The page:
One of Wall Street's oldest and most-respected market analysis firms is changing the way it examines corporate earnings.
What stock market investors know about any given company will determine whether they buy, hold or sell that company's stock. They depend on market analysts at firm's like Standard & Poor's for this information.
Kenneth Shea is the director of Global Equity Research at the 142-year-old Standard and Poor's. He says the investment community is increasingly making its "displeasure with liberal accounting practices" known. Mr. Shea says "S&P," as it is commonly called, decided to address these concerns before federal regulating bodies.
"It is our belief that they were working a little bit too slowly, quite frankly, to make an impact. We think this is a dire situation," he explained. "The investment community has lost faith in the corporate earnings reports that are out there. We think the time to act is now."
S&P is publishing a new set of standards it will use to evaluate corporate operating earnings of publicly held companies. Mr. Shea says that the new measures of corporate earnings are the result of discussions with securities and accounting analysts, portfolio managers and academic research groups that actually began in August of 2001. He adds that while every one involved in the discussions agrees that accounting is more of an art than a science, they also agree that more transparency about the accounting process is necessary to protect investors.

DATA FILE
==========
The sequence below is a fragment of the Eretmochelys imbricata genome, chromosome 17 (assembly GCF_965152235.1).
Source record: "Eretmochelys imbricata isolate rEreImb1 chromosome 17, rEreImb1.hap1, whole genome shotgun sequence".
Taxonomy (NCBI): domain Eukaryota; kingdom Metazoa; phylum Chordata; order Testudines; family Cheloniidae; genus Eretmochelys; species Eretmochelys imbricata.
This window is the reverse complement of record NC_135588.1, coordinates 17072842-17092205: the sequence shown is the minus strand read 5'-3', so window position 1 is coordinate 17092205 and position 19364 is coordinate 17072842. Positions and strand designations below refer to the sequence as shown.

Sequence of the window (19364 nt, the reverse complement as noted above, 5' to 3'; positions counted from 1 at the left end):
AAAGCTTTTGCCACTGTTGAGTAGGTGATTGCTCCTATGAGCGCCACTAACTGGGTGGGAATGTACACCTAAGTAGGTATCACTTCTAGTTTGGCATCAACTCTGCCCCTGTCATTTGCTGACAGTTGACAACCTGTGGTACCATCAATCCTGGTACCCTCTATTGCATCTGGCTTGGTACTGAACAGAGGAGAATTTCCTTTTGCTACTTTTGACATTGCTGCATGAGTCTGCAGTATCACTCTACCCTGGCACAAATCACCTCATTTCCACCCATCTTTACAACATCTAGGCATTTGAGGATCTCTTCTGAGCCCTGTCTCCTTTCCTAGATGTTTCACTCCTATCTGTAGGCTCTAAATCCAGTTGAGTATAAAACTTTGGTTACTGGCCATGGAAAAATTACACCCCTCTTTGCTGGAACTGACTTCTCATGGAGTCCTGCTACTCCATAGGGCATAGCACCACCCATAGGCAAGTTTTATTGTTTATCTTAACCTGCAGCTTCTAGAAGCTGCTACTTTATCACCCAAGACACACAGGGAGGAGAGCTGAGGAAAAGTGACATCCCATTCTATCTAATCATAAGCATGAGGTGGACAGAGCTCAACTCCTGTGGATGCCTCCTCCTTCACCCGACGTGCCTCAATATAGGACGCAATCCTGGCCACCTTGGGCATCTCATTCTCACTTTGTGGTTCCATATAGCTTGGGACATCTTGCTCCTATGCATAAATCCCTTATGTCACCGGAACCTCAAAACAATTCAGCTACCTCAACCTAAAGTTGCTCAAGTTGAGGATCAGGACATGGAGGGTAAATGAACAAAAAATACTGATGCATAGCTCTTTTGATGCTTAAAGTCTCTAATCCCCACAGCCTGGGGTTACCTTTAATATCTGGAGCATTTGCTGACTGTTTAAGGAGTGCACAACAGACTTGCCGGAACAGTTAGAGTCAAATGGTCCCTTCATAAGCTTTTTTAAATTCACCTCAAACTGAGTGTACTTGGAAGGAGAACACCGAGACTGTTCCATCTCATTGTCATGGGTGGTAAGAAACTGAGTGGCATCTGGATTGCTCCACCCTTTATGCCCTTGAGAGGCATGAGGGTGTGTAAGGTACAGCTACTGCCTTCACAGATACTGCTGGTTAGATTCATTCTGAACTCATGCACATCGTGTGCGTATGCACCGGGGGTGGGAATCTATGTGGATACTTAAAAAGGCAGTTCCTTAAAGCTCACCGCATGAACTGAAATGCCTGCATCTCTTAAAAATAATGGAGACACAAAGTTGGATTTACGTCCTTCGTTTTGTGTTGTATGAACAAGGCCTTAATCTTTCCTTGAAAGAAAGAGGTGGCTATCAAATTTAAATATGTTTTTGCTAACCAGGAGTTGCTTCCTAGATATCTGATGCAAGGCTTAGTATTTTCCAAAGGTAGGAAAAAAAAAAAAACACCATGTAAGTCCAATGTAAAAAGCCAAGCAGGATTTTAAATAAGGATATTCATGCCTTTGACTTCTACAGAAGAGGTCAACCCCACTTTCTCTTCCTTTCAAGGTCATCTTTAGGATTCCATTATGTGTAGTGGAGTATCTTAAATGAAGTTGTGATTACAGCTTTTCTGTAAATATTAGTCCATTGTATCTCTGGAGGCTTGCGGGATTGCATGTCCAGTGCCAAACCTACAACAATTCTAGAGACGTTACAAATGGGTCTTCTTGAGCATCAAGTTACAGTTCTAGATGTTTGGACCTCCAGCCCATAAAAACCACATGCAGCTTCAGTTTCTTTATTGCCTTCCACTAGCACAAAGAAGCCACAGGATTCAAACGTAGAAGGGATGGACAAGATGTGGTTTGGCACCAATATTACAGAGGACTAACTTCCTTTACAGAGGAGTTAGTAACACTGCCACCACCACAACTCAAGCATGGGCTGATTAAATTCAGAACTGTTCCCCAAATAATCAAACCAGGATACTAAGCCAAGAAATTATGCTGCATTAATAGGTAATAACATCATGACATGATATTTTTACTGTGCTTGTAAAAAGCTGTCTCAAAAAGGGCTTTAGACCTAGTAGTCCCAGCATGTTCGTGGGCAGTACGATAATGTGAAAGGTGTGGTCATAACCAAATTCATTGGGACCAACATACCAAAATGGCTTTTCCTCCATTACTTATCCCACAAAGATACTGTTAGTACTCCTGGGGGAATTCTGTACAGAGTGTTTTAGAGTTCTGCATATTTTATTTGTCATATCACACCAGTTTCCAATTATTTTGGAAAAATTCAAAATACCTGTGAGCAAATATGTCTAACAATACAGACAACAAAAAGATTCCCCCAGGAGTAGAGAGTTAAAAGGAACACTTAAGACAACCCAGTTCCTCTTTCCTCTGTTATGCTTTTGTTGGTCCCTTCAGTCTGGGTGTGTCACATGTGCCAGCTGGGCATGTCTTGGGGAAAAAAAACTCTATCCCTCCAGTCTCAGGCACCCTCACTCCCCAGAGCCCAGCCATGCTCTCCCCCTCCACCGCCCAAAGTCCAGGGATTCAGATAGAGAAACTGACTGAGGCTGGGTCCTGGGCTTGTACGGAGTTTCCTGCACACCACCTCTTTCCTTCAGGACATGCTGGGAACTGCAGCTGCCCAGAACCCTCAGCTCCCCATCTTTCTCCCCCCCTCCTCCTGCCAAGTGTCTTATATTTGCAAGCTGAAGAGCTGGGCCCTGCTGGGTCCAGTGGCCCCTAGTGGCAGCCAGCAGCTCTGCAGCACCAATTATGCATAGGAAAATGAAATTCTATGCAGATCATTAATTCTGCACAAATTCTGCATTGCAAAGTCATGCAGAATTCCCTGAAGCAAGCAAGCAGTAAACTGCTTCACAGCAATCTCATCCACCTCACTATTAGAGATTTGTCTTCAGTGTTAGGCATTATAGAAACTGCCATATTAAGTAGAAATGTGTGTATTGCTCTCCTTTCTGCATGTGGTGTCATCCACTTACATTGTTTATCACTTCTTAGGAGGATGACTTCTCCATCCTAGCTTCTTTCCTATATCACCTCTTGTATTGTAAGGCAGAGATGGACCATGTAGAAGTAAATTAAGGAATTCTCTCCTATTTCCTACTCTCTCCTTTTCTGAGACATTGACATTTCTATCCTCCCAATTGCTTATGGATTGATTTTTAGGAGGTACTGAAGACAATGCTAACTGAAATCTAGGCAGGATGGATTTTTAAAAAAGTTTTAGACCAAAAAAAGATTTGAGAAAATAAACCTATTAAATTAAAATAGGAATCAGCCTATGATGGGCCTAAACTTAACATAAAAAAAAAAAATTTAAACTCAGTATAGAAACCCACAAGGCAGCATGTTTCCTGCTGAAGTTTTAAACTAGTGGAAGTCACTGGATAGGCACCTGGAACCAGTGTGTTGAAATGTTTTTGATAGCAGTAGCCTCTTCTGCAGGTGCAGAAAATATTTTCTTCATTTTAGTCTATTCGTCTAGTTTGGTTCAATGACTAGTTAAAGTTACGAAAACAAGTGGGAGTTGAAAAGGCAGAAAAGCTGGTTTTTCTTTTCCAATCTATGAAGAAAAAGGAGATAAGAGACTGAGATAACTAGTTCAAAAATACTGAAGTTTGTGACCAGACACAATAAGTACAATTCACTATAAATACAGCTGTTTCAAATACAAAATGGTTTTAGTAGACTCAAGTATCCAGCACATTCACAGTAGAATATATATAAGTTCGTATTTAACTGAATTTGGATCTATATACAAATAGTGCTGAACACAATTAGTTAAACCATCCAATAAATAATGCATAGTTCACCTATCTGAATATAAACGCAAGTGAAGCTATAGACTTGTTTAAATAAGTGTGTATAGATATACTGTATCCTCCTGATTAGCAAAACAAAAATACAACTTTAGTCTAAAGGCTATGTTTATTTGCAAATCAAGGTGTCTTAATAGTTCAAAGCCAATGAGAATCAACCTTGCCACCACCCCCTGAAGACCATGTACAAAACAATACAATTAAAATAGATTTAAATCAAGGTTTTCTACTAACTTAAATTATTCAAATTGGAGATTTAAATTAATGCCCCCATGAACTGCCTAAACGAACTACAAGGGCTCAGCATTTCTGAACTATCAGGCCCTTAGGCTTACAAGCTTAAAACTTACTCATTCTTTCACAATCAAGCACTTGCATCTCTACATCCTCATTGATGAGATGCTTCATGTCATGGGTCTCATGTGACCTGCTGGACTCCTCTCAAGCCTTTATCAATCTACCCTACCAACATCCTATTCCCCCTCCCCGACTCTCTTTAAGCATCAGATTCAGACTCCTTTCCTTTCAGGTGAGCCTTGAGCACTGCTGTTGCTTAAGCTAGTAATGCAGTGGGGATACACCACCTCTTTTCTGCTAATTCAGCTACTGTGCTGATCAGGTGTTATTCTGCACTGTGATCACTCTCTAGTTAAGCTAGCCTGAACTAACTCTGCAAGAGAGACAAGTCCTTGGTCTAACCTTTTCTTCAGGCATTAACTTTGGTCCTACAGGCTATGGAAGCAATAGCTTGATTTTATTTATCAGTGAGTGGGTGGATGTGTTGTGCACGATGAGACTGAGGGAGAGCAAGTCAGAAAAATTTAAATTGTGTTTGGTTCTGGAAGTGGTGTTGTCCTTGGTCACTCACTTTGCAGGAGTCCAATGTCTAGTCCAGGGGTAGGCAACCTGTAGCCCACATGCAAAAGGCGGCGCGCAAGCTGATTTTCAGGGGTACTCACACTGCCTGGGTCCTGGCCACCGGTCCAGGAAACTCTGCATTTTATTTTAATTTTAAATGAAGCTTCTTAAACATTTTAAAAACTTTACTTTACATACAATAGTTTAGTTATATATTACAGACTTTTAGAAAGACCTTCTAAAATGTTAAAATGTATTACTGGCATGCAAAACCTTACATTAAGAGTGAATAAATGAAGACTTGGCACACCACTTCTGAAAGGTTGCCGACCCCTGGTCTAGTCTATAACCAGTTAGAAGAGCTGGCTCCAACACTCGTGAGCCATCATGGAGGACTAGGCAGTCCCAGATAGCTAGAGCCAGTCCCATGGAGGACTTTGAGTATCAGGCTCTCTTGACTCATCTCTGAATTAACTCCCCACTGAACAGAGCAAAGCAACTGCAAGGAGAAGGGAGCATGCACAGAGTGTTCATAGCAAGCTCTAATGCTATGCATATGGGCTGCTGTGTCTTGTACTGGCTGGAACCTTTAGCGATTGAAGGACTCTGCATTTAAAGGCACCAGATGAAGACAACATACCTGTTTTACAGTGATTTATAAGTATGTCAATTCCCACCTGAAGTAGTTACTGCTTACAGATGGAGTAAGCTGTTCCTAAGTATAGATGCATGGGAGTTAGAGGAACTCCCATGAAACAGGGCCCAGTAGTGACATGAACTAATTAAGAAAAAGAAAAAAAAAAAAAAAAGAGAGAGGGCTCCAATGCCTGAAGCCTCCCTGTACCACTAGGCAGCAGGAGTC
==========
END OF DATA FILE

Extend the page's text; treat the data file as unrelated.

"If companies are making certain assumptions about their earnings, they should be disclosed in a timely manner, and a forthcoming manner," he emphasized. "I do not think they are doing the public the service they should be by holding back information that is important for investors to know. Particularly in light of some of the damaging news that we have heard over the last few months, Enron being one of them."
Could new standards like these have prevented scandals like that which toppled Enron? According to Standard & Poor's chief executive officer, Leo C. O'Neill, the answer is "no." He noted that such safeguards only have an affect on companies that are "honest to begin with."